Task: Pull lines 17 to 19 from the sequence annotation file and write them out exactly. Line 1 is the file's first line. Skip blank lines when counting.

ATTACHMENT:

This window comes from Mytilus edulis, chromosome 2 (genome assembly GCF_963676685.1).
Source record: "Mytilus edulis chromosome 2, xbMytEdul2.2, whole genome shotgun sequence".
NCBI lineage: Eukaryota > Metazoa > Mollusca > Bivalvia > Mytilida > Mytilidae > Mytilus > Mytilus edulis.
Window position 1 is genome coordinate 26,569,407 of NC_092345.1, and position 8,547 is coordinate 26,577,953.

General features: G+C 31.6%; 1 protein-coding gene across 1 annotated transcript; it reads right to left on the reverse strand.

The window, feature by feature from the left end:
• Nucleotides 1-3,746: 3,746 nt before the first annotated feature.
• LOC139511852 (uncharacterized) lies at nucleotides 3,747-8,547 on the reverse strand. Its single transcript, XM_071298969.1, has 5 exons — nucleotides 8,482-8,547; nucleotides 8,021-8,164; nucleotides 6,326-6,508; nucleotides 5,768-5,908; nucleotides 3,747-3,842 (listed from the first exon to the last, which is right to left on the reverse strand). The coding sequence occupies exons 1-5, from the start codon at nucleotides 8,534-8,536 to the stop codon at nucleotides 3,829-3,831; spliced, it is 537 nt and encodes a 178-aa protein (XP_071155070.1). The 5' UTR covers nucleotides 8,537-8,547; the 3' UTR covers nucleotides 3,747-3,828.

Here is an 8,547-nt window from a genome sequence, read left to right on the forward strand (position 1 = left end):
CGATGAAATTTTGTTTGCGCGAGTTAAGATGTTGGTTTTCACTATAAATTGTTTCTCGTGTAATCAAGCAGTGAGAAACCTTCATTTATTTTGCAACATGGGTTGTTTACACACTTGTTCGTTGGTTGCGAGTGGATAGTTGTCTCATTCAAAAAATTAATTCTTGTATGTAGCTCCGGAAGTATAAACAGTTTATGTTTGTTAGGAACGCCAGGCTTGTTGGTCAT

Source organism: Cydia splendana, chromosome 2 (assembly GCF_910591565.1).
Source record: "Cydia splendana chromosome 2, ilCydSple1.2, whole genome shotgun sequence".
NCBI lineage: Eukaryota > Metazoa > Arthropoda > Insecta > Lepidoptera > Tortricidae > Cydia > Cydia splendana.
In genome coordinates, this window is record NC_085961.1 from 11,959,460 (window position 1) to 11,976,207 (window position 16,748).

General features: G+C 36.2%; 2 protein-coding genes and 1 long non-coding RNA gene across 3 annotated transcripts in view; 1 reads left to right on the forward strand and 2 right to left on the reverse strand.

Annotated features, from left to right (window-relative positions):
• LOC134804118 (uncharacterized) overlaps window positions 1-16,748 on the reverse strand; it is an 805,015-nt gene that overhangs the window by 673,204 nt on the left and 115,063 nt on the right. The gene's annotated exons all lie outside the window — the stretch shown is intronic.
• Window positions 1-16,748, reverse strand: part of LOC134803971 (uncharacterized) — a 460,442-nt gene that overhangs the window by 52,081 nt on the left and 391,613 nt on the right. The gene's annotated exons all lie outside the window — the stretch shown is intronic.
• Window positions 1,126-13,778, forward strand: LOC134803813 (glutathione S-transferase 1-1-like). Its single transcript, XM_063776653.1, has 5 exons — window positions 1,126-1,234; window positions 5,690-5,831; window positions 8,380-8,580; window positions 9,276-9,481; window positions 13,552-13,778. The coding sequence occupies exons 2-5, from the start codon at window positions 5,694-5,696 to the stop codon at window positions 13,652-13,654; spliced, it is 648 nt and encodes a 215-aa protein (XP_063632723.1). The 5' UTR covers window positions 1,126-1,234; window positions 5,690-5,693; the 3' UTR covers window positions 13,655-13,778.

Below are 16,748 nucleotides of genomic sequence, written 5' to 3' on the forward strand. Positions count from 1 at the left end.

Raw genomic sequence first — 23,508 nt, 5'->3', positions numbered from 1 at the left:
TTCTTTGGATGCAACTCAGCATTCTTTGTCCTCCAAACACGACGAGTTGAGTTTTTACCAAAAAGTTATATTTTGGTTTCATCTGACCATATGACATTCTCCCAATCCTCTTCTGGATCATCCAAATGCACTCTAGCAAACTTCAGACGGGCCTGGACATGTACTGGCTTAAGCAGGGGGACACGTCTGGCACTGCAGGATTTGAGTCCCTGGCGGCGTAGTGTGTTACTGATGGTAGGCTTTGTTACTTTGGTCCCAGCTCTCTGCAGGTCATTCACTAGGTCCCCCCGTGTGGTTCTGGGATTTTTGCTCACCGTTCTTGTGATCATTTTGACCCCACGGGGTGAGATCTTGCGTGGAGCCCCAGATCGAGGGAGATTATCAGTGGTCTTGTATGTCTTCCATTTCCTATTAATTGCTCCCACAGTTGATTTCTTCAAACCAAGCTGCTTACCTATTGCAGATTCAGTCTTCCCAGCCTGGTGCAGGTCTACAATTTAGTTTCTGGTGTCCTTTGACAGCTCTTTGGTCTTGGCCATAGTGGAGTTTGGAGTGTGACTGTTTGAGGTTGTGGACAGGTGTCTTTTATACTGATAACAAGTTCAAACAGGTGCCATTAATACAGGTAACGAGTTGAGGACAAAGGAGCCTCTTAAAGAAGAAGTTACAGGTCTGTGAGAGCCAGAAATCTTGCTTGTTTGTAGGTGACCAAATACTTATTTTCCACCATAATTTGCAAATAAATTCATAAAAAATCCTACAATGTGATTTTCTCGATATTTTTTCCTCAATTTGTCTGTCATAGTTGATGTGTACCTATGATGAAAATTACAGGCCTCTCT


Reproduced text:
• LOC134804118 (uncharacterized) overlaps window positions 1-16,748 on the reverse strand; it is an 805,015-nt gene that overhangs the window by 673,204 nt on the left and 115,063 nt on the right. The gene's annotated exons all lie outside the window — the stretch shown is intronic.
• Window positions 1-16,748, reverse strand: part of LOC134803971 (uncharacterized) — a 460,442-nt gene that overhangs the window by 52,081 nt on the left and 391,613 nt on the right. The gene's annotated exons all lie outside the window — the stretch shown is intronic.
• Window positions 1,126-13,778, forward strand: LOC134803813 (glutathione S-transferase 1-1-like). Its single transcript, XM_063776653.1, has 5 exons — window positions 1,126-1,234; window positions 5,690-5,831; window positions 8,380-8,580; window positions 9,276-9,481; window positions 13,552-13,778. The coding sequence occupies exons 2-5, from the start codon at window positions 5,694-5,696 to the stop codon at window positions 13,652-13,654; spliced, it is 648 nt and encodes a 215-aa protein (XP_063632723.1). The 5' UTR covers window positions 1,126-1,234; window positions 5,690-5,693; the 3' UTR covers window positions 13,655-13,778.